I don’t teach a research methods course and the quantitative approach is not emphasized by my department, so the subject gets sprinkled in bits and pieces across several of the courses I do teach. My typical introduction of methods in comparative politics used to be a lecture in which I defined cross-country comparisons and case studies, and gave an example of each. It was boring for students and boring for me. Now I flip this topic on its head. Here’s an example from last Tuesday’s class.
I began by asking students to name a problem that exists in many parts of the world. One person mentioned climate change. I asked students “Why hasn’t this problem been solved?”
The class discussed possible reasons, which I wrote on the board. Students eventually agreed that even though many nation-states have the economic resources needed to mitigate climate change, many governments lack the political will to implement policies that would cause this to happen.
I then asked “Why do the governments of some nation-states refuse to implement policies that will reduce the effects of climate change?” After more discussion, students said that policymakers in those governments could be influenced by corporate interests focused on short-term profits. I then grandly announced to the class that they had formed a testable hypothesis, and asked “What can we look at in different parts of the world to measure the influence of corporate interests on policymakers?” Again some discussion, and students decided that they would operationalize the variable by looking at the amount of money spent by political lobbying firms.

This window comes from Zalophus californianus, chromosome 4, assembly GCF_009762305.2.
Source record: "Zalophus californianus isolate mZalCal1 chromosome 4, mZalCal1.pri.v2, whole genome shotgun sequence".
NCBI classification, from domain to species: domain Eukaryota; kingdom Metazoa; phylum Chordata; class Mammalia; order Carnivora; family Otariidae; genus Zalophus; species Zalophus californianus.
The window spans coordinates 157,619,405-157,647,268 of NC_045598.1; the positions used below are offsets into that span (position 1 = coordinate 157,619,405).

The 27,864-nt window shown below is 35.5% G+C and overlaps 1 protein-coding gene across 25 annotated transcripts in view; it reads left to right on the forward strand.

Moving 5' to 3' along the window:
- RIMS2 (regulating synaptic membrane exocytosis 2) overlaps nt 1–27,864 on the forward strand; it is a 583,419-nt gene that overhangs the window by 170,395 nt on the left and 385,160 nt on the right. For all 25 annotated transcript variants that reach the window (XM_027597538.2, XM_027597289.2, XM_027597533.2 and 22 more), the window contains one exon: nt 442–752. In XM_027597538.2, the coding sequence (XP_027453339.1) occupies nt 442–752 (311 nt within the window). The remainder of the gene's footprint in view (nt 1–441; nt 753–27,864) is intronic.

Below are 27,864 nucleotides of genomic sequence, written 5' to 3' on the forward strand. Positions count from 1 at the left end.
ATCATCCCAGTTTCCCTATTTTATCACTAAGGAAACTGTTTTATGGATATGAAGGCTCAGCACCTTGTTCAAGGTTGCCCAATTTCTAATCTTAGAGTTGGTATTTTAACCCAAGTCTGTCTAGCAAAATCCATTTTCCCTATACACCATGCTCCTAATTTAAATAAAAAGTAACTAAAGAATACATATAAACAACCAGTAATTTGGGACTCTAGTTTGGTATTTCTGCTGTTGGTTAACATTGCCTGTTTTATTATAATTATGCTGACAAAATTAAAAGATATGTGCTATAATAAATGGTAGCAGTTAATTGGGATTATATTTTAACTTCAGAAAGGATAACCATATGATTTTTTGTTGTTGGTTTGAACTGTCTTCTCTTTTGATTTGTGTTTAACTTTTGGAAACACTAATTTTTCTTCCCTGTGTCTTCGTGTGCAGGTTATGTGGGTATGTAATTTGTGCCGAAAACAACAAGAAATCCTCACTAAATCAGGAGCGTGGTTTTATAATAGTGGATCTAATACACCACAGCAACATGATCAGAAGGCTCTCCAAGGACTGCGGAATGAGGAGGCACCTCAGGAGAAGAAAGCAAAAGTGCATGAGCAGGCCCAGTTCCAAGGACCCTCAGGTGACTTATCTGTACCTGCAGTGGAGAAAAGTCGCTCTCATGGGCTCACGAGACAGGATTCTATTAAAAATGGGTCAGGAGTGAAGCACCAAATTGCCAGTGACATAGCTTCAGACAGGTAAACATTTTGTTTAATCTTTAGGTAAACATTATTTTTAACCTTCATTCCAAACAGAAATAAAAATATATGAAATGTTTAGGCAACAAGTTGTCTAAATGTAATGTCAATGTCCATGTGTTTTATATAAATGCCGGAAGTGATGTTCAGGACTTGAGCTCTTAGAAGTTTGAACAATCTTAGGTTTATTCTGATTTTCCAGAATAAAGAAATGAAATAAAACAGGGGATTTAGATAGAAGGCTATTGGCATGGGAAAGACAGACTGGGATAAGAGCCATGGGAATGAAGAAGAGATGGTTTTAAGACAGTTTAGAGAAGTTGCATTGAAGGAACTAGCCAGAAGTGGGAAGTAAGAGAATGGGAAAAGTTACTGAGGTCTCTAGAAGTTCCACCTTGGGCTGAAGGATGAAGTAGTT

At this point I asked students what nation-states should be studied to test the hypothesis. “How about the USA? Lots of data, easy to collect.” Students said more cases were needed because the USA might be unrepresentative, so I asked for more countries. I then led the class through a brief conversation about sampling bias.
I concluded this discussion by pointing out that they had identified the pros and cons of the cross-country comparison and the case study, the two major research designs in comparative politics, without me having to tell them first.
Next, I asked them to apply what they had just talked about, using the day’s reading assignments:
- An analysis of Samuel Popkin’s and James Scott’s explanations of rural revolutions, authored by yours truly.
- Theda Skocpol, “France, Russia, China: A Structural Analysis of Social Revolutions,” Comparative Studies in Society and History 18(2) (April 1976).
- John Pollock, “Streetbook: How Egyptian and Tunisian Youth Hacked the Arab Spring,” Technology Review, 23 August 2011.
and the question to which they had already written a response:
- Do Scott, Popkin, or Skocpol explain the Arab Spring uprisings in Tunisia and Egypt? Why?
I created a table on the board, and students told me how to fill in the boxes:
This exercise had the additional benefit of showing students that the utility of a research design can vary according to the phenomenon being investigated, and that people frequently arrive at different conclusions despite using the same design and the same cases.